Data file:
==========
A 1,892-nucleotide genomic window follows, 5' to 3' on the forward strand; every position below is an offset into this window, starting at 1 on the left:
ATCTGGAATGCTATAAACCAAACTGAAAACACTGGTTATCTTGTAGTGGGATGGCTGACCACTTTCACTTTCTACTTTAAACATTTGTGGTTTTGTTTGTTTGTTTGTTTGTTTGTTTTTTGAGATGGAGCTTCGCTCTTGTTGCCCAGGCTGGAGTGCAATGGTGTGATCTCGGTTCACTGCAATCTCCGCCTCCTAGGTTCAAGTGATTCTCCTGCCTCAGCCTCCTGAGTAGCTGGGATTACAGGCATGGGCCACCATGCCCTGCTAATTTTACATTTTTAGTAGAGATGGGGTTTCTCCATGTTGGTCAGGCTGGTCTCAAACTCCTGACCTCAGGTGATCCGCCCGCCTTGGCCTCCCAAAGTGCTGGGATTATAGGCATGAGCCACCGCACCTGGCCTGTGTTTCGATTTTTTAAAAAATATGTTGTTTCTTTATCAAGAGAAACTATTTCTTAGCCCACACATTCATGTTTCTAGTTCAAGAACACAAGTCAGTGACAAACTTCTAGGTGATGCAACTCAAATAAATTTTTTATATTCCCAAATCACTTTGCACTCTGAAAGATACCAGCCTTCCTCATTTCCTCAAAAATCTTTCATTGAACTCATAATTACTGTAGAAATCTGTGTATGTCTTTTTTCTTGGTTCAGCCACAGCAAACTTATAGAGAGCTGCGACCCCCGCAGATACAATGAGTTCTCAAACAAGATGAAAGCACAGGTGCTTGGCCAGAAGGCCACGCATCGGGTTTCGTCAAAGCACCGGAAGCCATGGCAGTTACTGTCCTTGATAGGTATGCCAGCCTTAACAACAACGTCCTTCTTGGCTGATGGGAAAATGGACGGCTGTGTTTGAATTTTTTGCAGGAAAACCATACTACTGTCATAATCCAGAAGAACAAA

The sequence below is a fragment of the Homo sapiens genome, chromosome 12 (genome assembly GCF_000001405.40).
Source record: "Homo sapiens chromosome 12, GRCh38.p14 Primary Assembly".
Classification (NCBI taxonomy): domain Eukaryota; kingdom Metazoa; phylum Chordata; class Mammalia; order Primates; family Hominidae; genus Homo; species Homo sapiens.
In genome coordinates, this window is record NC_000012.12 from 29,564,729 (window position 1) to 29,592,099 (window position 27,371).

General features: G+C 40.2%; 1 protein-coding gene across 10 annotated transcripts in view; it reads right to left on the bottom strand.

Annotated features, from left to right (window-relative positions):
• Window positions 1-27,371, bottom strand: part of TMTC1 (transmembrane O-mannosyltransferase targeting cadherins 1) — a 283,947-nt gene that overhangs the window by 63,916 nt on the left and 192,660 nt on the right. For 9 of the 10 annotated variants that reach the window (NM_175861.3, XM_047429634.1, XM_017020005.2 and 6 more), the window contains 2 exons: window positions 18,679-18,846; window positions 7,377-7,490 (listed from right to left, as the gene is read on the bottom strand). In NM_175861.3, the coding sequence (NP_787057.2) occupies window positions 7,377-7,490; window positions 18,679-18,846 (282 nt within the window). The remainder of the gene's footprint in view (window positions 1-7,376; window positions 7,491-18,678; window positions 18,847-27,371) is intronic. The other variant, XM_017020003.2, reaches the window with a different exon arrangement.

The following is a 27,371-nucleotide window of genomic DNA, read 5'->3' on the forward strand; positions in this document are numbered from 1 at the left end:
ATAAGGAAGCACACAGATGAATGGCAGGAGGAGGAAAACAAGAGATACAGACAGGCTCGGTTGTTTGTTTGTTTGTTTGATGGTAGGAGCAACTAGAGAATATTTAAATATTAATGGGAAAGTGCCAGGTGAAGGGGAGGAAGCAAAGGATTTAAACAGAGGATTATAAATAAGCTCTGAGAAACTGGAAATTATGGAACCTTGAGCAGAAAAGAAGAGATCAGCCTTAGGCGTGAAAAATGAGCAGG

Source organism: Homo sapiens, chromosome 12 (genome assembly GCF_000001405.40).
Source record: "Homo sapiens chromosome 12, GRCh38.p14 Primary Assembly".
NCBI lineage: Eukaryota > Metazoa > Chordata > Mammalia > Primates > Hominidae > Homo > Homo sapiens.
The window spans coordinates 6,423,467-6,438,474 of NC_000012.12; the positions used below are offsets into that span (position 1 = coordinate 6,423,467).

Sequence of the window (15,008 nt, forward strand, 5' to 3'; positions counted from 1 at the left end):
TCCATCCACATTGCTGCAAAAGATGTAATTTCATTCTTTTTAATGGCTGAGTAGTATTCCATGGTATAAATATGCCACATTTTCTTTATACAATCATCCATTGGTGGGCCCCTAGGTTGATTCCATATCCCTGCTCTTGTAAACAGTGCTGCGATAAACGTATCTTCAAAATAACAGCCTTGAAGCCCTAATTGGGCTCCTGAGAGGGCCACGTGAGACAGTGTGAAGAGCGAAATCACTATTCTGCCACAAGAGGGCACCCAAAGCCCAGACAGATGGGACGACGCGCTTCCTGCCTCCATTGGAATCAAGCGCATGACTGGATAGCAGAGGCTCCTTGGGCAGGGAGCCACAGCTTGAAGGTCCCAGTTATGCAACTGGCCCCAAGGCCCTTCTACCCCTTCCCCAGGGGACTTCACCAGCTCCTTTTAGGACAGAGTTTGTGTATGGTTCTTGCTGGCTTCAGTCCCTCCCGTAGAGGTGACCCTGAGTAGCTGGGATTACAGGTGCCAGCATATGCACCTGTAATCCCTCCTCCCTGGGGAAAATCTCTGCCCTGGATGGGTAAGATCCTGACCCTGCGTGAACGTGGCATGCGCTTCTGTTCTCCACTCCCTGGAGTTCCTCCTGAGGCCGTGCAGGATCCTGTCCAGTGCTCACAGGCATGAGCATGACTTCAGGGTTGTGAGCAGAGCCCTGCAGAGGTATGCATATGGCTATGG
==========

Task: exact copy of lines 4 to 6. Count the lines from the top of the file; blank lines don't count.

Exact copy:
Source record: "Homo sapiens chromosome 12, GRCh38.p14 Primary Assembly".
Classification (NCBI taxonomy): domain Eukaryota; kingdom Metazoa; phylum Chordata; class Mammalia; order Primates; family Hominidae; genus Homo; species Homo sapiens.
In genome coordinates, this window is record NC_000012.12 from 29,564,729 (window position 1) to 29,592,099 (window position 27,371).